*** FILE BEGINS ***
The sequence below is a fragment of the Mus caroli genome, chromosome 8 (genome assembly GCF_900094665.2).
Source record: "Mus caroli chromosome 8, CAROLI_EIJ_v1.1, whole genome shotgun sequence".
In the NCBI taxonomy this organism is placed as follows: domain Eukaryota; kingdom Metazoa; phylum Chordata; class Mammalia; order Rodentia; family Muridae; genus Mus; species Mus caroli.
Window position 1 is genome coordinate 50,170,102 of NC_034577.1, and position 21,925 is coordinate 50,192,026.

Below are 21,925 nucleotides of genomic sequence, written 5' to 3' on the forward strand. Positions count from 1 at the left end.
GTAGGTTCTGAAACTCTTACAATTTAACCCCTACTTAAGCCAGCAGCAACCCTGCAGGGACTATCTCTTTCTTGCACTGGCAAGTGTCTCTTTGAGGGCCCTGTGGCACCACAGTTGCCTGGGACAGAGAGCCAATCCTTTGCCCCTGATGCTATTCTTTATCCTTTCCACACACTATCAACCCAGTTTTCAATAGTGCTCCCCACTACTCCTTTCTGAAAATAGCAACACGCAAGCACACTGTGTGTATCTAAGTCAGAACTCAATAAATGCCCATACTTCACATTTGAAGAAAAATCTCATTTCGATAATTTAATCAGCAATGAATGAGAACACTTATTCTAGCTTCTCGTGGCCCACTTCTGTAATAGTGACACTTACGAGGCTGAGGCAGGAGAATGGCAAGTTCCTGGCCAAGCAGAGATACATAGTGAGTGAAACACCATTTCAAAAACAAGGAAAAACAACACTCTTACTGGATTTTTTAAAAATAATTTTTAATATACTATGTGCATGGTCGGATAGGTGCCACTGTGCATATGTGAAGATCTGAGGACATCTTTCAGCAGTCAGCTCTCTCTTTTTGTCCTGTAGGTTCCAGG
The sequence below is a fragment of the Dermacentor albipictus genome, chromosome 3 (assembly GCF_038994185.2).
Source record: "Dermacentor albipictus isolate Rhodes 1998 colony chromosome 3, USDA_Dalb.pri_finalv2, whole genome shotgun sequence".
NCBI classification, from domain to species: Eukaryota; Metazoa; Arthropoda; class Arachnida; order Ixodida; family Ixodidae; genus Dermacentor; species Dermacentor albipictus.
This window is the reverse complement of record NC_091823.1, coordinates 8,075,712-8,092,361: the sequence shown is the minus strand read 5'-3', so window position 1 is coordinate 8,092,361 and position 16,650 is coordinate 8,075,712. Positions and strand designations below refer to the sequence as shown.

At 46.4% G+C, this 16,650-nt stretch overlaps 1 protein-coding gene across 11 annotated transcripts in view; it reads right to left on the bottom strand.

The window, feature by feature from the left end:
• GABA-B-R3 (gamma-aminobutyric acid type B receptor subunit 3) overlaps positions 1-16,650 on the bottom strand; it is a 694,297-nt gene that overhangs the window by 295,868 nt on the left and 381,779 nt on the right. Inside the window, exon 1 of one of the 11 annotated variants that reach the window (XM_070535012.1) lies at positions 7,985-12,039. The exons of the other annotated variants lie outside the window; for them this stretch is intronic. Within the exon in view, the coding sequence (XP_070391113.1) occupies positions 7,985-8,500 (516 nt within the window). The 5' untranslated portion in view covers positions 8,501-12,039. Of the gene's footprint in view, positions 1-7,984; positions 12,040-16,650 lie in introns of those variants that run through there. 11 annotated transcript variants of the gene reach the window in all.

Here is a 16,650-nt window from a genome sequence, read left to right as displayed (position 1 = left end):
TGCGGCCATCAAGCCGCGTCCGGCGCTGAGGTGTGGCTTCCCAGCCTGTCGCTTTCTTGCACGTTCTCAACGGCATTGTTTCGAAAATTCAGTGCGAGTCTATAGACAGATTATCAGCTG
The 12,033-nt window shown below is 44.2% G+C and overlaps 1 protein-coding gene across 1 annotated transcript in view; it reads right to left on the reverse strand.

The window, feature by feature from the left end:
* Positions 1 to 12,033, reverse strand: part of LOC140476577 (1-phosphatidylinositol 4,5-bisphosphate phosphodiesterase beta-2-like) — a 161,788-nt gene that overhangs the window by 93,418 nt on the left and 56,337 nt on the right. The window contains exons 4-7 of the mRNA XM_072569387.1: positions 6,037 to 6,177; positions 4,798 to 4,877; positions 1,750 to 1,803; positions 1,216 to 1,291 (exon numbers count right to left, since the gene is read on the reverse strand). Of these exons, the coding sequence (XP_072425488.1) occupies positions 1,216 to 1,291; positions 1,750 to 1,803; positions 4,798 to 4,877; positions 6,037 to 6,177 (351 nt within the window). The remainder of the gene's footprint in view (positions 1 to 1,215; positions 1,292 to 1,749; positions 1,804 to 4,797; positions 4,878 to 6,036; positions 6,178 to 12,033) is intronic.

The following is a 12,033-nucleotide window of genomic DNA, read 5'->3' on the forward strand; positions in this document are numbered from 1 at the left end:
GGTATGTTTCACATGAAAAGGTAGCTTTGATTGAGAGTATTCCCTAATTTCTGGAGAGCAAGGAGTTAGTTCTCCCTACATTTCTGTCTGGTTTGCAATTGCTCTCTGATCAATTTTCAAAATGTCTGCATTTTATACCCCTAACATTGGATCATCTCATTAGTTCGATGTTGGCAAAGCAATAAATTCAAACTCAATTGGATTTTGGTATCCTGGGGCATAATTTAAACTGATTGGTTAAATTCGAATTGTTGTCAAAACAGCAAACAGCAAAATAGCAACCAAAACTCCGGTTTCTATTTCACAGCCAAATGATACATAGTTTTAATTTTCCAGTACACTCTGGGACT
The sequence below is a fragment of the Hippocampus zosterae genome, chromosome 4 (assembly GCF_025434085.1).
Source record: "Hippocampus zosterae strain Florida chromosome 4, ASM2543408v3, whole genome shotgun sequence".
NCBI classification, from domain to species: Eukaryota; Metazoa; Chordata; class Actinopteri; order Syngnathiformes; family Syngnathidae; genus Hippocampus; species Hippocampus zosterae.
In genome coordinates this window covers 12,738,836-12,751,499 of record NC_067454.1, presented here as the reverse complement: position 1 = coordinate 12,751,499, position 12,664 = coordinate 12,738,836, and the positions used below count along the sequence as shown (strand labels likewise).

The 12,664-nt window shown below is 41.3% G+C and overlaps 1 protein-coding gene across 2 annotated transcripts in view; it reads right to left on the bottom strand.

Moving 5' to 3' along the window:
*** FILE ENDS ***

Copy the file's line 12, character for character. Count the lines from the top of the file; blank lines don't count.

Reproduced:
The window, feature by feature from the left end: